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Cereal Chem 59:23 - 26.  |  VIEW ARTICLE
Microbiology of Cracker Sponge Fermentation.

M. L. Fields, R. C. Hoseney, and E. Varriano- Marston. Copyright 1982 by the American Association of Cereal Chemists, Inc.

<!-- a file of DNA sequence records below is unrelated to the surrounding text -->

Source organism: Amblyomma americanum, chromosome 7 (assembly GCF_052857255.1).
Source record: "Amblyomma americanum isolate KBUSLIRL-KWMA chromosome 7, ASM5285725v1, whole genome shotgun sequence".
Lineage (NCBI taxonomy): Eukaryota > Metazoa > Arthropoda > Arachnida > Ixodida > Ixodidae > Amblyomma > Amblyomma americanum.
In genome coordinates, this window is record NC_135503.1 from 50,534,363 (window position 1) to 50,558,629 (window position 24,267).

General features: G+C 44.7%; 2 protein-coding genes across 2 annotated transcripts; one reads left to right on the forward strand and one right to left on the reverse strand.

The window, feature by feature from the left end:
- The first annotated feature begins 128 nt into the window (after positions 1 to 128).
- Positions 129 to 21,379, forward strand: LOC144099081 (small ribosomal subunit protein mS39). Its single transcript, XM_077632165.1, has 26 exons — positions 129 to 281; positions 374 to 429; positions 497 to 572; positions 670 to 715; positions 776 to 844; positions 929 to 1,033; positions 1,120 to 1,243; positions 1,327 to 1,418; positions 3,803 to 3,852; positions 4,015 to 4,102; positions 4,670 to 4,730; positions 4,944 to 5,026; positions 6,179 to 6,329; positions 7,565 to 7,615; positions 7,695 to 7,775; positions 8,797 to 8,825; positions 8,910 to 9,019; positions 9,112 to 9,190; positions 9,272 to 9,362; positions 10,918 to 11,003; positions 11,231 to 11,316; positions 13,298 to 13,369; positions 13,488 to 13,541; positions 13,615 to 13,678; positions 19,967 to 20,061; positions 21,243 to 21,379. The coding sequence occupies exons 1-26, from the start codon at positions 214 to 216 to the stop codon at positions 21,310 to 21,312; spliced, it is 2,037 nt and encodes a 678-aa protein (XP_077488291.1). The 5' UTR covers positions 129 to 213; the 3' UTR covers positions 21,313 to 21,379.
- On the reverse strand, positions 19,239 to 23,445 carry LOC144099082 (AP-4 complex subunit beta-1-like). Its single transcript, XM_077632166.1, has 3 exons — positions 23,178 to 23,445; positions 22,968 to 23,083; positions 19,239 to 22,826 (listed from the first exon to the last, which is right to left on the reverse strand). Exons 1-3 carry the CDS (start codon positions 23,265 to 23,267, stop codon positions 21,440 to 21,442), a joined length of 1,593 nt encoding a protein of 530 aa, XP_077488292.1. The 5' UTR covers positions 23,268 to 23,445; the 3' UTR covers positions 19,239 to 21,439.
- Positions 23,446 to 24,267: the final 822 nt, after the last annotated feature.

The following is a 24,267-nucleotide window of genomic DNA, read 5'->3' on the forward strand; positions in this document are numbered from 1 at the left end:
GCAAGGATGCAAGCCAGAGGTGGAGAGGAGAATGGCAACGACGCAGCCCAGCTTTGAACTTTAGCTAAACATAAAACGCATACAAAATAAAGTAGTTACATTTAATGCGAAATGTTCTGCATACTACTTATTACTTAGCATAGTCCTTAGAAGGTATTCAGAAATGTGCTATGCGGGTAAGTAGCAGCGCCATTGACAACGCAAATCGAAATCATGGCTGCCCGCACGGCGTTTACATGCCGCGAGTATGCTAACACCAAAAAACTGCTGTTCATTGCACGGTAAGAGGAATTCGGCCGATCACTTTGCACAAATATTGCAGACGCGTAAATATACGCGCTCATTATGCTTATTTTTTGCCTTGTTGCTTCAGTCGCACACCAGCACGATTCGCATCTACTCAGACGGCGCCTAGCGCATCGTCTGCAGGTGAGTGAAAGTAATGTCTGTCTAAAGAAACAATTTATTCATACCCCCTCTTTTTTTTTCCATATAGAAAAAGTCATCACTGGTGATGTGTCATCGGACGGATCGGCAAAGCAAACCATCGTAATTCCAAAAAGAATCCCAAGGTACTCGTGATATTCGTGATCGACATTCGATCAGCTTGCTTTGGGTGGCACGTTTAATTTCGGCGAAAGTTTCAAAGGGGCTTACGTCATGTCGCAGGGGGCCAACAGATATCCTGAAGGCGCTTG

Lactic acid bacteria in commercial yeast and wheat flour were easily isolated from enriched cultures. The physical structure of dough (ie, limited water) impaired the physiological activities of the microflora, as shown by comparing plate counts of dough and of flour-water slurries. Pure culture yeast, added to dough, did not lower the pH below that of the indigenous microflora of the flour. Adding large numbers of lactic acid bacteria isolated from flour rapidly lowered the pH of the dough. Lactic acid bacteria were dominant in doughs and in flour-water slurries with added yeast. Possibly because of the competition for fermentable carbohydrate or the accumulation of toxic waste products, the number of yeast cells declined in dough and in flour-water slurries as a result of fermentation. Coliforms and proteolytic bacteria did not play a major role in the fermentation.

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